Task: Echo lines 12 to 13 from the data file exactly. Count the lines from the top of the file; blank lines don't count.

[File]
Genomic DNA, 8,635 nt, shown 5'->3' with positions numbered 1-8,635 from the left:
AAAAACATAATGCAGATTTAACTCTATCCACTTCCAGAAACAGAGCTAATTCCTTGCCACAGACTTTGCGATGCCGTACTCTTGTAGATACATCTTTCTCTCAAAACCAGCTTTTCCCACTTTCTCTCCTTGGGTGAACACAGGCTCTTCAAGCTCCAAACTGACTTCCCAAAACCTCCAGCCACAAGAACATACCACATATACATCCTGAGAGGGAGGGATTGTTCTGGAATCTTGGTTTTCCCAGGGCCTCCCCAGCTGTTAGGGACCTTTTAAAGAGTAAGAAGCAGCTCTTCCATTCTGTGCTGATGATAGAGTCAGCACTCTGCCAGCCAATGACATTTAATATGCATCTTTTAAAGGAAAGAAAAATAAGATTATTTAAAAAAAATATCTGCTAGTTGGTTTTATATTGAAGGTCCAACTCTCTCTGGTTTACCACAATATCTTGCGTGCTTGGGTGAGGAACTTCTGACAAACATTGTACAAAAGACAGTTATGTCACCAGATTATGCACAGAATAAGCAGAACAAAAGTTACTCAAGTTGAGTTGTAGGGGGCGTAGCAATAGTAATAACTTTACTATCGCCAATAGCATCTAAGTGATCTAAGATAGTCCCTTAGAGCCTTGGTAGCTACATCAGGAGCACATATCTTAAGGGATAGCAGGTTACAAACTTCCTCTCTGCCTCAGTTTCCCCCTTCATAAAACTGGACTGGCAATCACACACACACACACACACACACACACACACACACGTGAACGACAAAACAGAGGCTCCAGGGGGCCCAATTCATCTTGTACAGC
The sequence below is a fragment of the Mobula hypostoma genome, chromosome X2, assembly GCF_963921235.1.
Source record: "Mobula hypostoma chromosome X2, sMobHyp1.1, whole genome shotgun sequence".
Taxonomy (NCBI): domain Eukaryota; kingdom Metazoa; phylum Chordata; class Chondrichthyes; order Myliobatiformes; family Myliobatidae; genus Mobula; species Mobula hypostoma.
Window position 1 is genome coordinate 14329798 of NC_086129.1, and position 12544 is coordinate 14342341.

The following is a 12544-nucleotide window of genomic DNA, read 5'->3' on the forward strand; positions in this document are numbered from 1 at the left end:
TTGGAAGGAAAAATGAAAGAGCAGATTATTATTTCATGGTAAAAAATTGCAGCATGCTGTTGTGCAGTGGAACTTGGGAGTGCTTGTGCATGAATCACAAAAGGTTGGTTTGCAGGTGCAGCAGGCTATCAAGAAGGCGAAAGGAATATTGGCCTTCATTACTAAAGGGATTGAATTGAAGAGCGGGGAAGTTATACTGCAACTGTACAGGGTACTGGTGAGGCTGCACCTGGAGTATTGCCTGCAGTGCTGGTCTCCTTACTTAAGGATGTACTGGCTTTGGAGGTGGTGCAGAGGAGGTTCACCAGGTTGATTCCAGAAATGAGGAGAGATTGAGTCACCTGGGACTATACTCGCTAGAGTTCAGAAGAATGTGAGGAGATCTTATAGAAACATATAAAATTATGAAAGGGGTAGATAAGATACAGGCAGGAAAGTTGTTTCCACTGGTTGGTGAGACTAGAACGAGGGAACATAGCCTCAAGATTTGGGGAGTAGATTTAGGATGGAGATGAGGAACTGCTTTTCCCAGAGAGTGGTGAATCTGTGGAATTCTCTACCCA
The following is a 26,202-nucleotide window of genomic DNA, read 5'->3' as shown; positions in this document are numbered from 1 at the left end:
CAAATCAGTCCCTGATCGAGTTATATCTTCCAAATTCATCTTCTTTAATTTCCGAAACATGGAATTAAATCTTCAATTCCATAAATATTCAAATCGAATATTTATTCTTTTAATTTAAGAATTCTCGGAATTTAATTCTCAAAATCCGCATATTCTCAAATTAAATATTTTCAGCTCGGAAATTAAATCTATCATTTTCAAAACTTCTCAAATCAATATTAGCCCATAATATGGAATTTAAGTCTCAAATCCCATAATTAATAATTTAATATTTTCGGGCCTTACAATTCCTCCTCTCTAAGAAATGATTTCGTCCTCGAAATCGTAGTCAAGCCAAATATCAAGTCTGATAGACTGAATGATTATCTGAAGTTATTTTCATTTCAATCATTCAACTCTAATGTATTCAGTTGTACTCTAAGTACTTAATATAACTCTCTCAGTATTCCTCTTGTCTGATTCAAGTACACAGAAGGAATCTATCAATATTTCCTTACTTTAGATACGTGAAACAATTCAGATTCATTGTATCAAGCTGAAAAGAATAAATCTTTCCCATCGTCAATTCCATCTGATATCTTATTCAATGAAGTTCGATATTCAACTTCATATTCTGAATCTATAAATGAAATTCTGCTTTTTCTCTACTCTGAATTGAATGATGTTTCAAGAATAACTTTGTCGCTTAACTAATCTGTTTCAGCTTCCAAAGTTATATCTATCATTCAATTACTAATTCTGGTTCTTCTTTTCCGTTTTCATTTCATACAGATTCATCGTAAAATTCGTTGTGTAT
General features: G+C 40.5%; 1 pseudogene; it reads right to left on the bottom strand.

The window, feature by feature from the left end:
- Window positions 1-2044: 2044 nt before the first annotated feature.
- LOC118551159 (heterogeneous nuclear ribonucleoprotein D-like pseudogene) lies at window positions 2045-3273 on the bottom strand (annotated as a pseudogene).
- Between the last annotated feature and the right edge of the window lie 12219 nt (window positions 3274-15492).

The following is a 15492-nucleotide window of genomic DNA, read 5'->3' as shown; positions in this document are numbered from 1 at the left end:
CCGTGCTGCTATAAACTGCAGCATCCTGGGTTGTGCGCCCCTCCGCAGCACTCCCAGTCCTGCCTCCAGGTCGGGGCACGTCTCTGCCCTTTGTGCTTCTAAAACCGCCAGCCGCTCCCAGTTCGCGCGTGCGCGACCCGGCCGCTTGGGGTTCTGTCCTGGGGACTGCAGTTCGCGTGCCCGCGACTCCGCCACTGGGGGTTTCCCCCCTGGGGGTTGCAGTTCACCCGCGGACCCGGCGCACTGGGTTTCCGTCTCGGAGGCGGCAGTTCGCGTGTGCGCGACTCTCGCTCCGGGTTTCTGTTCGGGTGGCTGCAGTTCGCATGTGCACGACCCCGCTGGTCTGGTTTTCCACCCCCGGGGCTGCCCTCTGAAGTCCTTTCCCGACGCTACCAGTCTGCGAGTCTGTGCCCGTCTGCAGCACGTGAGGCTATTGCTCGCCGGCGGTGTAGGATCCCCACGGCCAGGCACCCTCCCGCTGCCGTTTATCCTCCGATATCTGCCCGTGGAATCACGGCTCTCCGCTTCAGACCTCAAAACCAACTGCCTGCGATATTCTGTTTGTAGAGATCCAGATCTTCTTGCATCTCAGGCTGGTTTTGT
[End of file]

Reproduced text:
The window, feature by feature from the left end:
- Window positions 1-2044: 2044 nt before the first annotated feature.